If we had a poll on effective DCs named Larry, our Marmie would fall behind both Larry of the 3 Stooges & Larry the upstairs neighbor in 3's Company. Marmie is a trainwreck and has to go as soon as the season ends.
    "Before the gates of excellence the high gods have placed sweat; long is the road thereto and rough and steep at first; but when the heights are reached, then there is ease, though grievously hard in the winning." --- Hesiod

  3. #3
    leafnose is offline Registered User
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    Super post:

    Great notion for a solid thread.

    I agree on every point except the tight end.

    Cleeland has suprised me as being able to stay healthy and he is a decent in line blocker. They never run him on crosses, or rarely on drag plays. In Oakland that's exactly what they ran him on....a play that always goes to the WRs....and what does he do? He crushes the defensive back (injured reserve for the year) and tromps off just short of a touchdown.

    Brandon may not be great stuff, but they so rarely send the ball to him that he is under-utilized. I have wonder why they haven't run him on those more elaborate plays in the 2nd level of the secondary.....but the fact is that the Coach is guilty of not going to his tight ends more often.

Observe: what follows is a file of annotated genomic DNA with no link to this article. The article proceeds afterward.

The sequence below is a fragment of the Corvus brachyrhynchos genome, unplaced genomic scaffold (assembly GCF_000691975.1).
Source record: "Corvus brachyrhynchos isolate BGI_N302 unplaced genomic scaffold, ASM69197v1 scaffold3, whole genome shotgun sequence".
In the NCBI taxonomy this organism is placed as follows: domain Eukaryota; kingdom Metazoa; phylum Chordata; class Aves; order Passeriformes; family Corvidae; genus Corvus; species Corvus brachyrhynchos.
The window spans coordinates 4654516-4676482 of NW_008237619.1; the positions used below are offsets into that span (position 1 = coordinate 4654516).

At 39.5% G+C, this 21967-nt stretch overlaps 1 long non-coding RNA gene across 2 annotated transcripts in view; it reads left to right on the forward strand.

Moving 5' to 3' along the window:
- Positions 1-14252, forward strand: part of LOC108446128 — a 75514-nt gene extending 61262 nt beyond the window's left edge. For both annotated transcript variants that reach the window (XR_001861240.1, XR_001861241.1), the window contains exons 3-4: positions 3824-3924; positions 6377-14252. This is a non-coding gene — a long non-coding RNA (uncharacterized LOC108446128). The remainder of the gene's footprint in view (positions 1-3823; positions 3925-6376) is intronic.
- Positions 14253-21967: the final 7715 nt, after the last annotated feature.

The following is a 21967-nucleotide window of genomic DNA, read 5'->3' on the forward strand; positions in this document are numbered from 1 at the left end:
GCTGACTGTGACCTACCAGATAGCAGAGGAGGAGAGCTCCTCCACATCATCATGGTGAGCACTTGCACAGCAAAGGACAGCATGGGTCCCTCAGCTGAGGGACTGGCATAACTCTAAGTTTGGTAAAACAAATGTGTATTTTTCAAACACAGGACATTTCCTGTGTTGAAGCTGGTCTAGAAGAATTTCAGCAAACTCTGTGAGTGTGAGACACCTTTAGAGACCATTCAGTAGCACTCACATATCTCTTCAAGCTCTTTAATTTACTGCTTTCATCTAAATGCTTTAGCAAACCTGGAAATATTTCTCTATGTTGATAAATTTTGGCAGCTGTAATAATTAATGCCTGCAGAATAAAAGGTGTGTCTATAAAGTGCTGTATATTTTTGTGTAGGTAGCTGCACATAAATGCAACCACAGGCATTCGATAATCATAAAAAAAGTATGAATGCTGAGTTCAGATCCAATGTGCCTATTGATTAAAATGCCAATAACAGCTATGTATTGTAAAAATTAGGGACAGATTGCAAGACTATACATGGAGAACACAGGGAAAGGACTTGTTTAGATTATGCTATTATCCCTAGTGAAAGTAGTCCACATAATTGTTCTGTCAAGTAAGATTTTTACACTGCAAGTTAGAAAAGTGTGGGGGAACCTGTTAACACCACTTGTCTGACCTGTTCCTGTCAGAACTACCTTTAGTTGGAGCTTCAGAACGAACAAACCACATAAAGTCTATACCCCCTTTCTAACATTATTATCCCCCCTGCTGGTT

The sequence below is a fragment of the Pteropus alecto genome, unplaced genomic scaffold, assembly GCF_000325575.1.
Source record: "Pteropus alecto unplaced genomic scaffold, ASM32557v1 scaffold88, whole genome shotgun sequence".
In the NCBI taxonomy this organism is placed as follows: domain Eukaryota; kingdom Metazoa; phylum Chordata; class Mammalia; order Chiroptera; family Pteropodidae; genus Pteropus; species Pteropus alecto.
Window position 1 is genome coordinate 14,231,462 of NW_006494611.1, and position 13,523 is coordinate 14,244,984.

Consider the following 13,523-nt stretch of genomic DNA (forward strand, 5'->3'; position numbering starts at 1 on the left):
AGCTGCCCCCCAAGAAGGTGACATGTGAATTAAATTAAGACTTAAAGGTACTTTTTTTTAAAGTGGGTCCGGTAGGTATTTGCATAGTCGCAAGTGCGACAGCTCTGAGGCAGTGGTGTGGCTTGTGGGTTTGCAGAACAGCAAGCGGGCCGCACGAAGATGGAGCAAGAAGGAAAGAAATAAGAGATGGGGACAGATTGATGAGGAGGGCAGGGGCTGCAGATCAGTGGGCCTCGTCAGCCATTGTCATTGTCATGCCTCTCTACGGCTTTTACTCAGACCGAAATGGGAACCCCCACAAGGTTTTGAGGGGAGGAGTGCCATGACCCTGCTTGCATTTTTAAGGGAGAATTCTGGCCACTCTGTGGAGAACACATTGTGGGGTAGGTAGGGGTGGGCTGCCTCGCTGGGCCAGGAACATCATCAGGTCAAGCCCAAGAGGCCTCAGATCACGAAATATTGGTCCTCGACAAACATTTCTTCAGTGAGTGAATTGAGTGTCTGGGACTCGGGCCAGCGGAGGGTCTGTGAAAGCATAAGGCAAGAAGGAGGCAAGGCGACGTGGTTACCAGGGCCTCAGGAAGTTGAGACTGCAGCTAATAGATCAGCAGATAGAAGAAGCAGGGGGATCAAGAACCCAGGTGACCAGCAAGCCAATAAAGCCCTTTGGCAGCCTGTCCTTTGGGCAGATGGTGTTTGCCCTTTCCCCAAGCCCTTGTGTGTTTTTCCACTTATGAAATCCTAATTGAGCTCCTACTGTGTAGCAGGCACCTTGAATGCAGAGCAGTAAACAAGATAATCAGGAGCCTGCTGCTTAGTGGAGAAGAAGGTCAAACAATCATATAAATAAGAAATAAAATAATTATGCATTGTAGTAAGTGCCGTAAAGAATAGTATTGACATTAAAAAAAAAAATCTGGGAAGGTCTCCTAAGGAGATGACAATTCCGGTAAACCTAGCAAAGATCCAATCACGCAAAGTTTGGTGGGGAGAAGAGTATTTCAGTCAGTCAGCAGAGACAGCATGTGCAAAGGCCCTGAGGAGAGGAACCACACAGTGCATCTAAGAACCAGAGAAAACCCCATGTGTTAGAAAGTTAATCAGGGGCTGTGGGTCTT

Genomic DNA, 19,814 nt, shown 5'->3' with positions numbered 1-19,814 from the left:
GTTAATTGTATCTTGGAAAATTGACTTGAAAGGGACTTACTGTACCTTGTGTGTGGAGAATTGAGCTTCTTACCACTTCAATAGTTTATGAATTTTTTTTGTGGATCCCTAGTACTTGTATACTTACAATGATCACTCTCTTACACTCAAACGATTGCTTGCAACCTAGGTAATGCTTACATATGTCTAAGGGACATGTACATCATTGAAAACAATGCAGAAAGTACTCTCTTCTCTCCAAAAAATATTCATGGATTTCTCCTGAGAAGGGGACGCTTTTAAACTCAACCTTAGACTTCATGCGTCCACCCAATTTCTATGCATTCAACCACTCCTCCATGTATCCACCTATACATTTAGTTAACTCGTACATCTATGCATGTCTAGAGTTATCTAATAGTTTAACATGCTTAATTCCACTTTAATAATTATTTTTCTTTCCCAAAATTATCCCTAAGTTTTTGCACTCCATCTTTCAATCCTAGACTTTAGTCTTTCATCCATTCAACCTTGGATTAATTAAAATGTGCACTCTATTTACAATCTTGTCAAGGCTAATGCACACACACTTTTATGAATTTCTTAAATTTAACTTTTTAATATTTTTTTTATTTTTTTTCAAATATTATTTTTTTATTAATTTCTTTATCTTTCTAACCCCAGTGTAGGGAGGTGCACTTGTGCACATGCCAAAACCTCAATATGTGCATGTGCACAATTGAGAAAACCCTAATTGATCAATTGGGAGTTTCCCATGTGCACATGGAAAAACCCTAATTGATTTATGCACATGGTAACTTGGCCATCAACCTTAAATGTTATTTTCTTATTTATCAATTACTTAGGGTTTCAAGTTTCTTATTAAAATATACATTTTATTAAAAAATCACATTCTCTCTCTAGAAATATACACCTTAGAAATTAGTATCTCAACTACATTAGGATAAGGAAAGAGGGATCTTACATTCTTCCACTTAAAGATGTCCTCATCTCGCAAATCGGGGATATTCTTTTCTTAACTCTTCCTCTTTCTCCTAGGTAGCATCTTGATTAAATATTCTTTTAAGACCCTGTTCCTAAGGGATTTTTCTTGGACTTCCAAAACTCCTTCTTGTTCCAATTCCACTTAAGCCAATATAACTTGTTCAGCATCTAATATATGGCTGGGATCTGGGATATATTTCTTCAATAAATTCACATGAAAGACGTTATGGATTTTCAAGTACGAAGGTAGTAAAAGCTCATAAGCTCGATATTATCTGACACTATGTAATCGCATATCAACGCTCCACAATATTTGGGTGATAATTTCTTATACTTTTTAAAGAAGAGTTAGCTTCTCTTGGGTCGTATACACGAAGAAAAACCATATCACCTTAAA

Coach doesn't particularly allow any wiggle room, so when the tight ends drop a ball, one can just about assure themselves that the Coach isn't going to call their number again in that game.

    Just witness the part where Coach knew Marshall had the NFL longest catching streak going....and when Marshall dropped that pass...well....Martz never did call his number again.....

    Add in Bulger. Bulger tends to look for his deepest guy first.....sometimes to his own shortcoming.....since the tight ends don't get those routes we never see what these guys can do....and there have been times that Marshall has suffered for Marc's myopic deep ball zones tosses.

    And it is tough as sin to use a first day pick on a tight end in this system, and that's really part of the problem. Quality tight ends are statistically always taken on the first day in the draft. Conwell wasn't even an early pick......you have to go all the way back to Troy Drayton to get a first day Tight end selection.

    In all my years, as a Ram fan the tight end has been an after thought. Conwell remains the best of the ones I can recall.....even with his long absence in injury

    The Rams couldn't afford to take another long spell to try and develop another draft pick, so they picked up Brandon's contract. We'll have to see what transpires next. Cleeland said he'll retire rather than take another one year contract, and Jensen did nothing for me.